It’s January. When was the last time you cast a fly rod?
Many, many fly fishers get out and get after fish in the coldest months and the nastiest conditions. I’d wager that the majority, however, stay inside and simply dream of spring hatches. Both are okay. Both are legitimate forms of angling expression. The former involves layers and technical fishing skills. The later usually entails fly tying and catalog perusing.
If you either don’t fish in the winter or don’t fish often, there is no reason why you can’t add casting to your routine of gear cleaning and YouTube daydreaming. Do you have a yard? If your yard is frozen, do you have access to a large room? A warehouse at work, your gym’s racquetball court, or your church’s sanctuary (not during service, of course) could all accommodate some practice time.
Even fifteen minutes can be helpful. Fifteen minutes of casting off the water is sometimes more beneficial than hours of casting on the water. Reason being, you’re thinking about casting – not fishing. And you can think about specific facets of your cast. Your grip, your wrist, the application of power on the forward motion, the application of power on the backwards motion, your stance, your waist, your elbow, your shoulder… the list goes on and on.
Being off the water and just casting allows you to isolate elements of your cast that might need some fine tuning. The position and movement of the elbow and shoulder is one area of focus that can pay off dividends if there are fundamental flaws.
Right now, pantomime a gentle casting motion. If a fly rod isn’t handy, grab a pencil or a fork. Now see the range of motion you can impart upon the rod by moving just your wrist. Unless you’re particularly flexible, your wrist can only create a conical motion with the rod. That is the area your wrist can effectively move a fly rod in. Now, move your elbow. Not just in a casting motion, but all around. Between the flexing of the elbow and the associated rotation of the shoulder, the grip of the fly rod can traverse an enormous range of space. This effect is magnified exponentially when considering where the tip of the fly rod has traveled.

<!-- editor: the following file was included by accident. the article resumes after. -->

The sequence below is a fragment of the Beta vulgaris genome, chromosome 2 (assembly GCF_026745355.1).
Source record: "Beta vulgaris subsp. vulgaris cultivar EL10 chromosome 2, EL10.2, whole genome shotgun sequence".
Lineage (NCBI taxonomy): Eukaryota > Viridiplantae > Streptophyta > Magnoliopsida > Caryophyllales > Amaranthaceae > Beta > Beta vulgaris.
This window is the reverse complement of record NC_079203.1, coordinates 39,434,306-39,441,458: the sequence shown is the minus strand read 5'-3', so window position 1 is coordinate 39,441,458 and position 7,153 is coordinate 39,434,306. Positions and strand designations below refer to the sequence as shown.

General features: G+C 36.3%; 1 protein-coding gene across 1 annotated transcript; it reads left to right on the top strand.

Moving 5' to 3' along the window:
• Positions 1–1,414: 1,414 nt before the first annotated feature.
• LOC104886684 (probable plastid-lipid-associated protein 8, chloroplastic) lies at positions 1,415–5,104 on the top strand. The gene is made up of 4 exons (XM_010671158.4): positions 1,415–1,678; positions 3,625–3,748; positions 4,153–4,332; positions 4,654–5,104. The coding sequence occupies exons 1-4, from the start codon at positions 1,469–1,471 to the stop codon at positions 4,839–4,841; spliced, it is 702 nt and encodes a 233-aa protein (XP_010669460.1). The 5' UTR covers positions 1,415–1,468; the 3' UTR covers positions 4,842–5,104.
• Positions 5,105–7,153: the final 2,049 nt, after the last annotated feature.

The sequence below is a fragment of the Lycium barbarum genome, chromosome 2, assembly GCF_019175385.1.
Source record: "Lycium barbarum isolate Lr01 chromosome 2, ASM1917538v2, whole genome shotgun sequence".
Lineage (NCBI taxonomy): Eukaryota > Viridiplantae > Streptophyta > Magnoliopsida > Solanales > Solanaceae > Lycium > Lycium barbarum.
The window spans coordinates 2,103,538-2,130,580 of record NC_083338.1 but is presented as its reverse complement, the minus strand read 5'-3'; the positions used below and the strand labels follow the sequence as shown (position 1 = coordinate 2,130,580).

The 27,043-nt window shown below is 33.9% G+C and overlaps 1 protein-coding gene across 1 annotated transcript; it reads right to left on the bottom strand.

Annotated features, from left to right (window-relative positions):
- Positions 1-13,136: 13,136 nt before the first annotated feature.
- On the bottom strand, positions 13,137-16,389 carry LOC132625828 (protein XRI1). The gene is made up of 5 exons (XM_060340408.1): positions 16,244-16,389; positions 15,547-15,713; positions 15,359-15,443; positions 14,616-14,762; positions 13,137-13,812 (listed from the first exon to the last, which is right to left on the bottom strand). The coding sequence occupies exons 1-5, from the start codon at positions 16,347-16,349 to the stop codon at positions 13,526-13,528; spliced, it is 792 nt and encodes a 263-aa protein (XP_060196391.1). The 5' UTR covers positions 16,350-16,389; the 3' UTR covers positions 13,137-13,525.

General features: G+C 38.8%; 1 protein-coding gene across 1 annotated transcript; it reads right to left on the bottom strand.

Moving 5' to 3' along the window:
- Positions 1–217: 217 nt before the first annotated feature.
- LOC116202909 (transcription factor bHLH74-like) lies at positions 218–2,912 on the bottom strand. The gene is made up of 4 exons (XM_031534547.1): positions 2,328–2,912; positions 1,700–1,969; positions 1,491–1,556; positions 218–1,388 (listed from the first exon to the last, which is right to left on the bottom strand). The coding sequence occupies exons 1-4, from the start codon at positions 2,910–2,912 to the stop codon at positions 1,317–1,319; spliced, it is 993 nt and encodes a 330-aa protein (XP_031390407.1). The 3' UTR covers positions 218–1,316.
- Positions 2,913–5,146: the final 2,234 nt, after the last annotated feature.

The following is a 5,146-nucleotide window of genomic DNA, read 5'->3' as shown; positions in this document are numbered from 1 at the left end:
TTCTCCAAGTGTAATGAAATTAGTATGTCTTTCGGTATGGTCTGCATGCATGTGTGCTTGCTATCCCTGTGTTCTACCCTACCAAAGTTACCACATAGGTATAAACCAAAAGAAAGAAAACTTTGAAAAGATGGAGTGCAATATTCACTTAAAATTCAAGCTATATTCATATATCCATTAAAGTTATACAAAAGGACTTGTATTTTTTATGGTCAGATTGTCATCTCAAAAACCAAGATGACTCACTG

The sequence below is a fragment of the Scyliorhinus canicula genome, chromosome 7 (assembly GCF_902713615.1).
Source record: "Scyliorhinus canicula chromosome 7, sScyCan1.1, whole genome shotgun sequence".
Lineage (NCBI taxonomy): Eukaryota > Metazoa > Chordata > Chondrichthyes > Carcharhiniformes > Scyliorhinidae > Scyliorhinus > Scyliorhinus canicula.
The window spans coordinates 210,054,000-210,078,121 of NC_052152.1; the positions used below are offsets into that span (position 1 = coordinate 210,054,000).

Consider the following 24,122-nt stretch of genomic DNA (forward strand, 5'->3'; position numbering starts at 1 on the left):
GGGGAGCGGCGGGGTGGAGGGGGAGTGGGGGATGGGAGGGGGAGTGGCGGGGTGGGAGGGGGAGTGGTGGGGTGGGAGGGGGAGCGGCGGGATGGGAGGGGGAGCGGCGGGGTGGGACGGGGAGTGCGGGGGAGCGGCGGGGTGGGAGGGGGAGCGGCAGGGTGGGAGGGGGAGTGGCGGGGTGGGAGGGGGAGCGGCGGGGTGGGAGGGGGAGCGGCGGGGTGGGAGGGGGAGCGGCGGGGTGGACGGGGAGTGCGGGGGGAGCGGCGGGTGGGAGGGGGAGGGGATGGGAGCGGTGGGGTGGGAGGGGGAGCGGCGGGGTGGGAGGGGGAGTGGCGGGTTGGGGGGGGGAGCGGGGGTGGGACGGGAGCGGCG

What does this quasi-calculus have to do with casting? Fly line only goes where the tip of the fly rod pulls it. If it pulls it in a generally straight line, it travels in a generally straight line. This produces a gentle arc on a single, flat plane that results in tight loops. This path generates the most line speed and allows for the most accuracy.
As the arc widens, so do the loops (this happens when your rod tip moves vertically too much). The wider that plane becomes the more the line moves side-to-side (this happens when your rod tip moves horizontally too much). The results are erratic variations in line motion and lower line speed, which means less distance and less accuracy. You can compensate for variation by altering the application of force and a variety of other tactics. But those techniques are best used purposefully under specific circumstances – not to remedy poor fundamentals.
One simple fix is a book. Reading books on casting helps, but holding a book between your elbow and side can actually assist your mechanics. By gently pinching the book against yourself, you significantly limit the angle that your elbow moves. Your muscles have to work to cast the rod. More importantly, you are forced into a smaller planes in which you can move the rod tip. A smaller horizontal plane because you can’t rotate your arm up with your shoulder, and a smaller vertical plane because you can’t raise your elbow too high. Think about it like this: you want your rod tip following a path that could trace a narrow figure-8 on top of a mostly flat umbrella, as opposed to a severely concave umbrella with a wide figure-8 on top.
Holding a book is a tutor. It is too rigid, too limiting. But practicing eliminating needless variation in rod movement is helpful. You’ll develop muscle memory, which is better done off the water. You’ll learn how the rod feels when loading in this manner. This is indispensable when pushing for longer casts. As mentioned before, widening that horizontal plane is a death-knell for distance.
There are certainly a number of other very important variables that can impact the cast. Many anglers cast accurately and fish productively with very nontraditional casting strokes. But if you are looking to improve your casting and fishing, assessing the fundamentals of your stroke can go a long way in making your time on the water more efficient and effective.